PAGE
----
Parent pressure in Carroll, Maryland, has persuaded the school district to scrap controversial palm scanners in 10 schools after parents "said the system violated their children's privacy".
John Whitehead, president of the Rutherford Institute and a constitutional lawyer asked School Superintendent Stephen Guthrie to review using an opt-in process, as Whitehead said "with private information and kids, I much prefer an opt-in" and here in the UK our parliamentarians agree in this.
This opt-out form of gaining consent was used in the UK and has been much criticized. Opt-in consent enacted into law May 2012 becomes enforceable September 2013.
Stephen Guthrie made this rather surprising statement "We felt the scans fell under normal school process." Really? Is it 'normal' for schools to take a child's biometric marker in exchange for food? Adults do not do that in society so why on earth would it be a "normal school process" to introduce a system, alien to the society outside a school, that normalises such a disproportionate use of biometrics - with children?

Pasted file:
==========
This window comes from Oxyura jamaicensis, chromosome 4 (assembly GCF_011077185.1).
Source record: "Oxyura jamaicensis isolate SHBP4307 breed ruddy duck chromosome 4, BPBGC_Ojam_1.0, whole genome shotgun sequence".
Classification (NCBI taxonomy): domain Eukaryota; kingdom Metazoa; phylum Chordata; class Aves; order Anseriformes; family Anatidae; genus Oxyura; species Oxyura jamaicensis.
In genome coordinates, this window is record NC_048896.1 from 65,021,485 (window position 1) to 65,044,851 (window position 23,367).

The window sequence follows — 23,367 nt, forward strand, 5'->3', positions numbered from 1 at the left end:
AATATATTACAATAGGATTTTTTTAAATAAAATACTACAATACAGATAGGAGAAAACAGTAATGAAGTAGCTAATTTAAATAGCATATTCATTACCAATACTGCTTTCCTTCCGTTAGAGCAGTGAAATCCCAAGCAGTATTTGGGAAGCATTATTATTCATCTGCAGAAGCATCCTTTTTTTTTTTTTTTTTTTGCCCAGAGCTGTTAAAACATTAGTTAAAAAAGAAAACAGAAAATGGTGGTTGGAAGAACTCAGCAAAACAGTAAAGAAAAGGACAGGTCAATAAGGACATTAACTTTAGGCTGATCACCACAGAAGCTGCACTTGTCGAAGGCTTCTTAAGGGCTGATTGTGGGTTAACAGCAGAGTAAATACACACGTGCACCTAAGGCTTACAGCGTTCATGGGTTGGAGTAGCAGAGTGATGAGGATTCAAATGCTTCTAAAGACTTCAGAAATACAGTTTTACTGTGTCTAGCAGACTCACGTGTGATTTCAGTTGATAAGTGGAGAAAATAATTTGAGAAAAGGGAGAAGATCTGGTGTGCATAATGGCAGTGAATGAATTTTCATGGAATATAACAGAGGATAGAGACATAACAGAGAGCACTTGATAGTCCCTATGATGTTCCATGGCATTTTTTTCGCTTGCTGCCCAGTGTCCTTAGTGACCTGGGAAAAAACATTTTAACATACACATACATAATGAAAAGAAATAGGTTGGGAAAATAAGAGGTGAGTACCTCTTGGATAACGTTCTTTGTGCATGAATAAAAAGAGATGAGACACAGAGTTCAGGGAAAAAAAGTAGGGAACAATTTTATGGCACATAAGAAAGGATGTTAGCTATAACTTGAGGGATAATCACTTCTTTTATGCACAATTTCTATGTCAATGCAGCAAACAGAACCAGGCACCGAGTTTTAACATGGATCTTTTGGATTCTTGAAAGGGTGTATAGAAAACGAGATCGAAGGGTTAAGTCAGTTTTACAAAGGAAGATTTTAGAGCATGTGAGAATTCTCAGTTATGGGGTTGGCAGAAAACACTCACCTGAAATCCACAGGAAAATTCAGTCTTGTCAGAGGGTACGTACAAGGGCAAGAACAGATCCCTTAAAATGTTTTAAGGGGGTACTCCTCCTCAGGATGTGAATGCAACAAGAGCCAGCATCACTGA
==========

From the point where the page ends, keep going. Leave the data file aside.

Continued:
As with all biometric systems sold to teachers, a solution is pitched to speed up lunch lines, streamline operations and cut costs. Teachers being told it's normal technology to use in schools. Normal for whom?
Surely if these teachers in schools actually sat back and really thought about it... really? ...fingerprinting kids for lunch? Infra-red palm scanning for food? Is it really worth trading a child's personal biometrics to shave a few dollars off a budget?
Children have rights, and society's morals, ethics and civil liberties outside school must permeate to within a school too. Thankfully these parents enabled this to happen.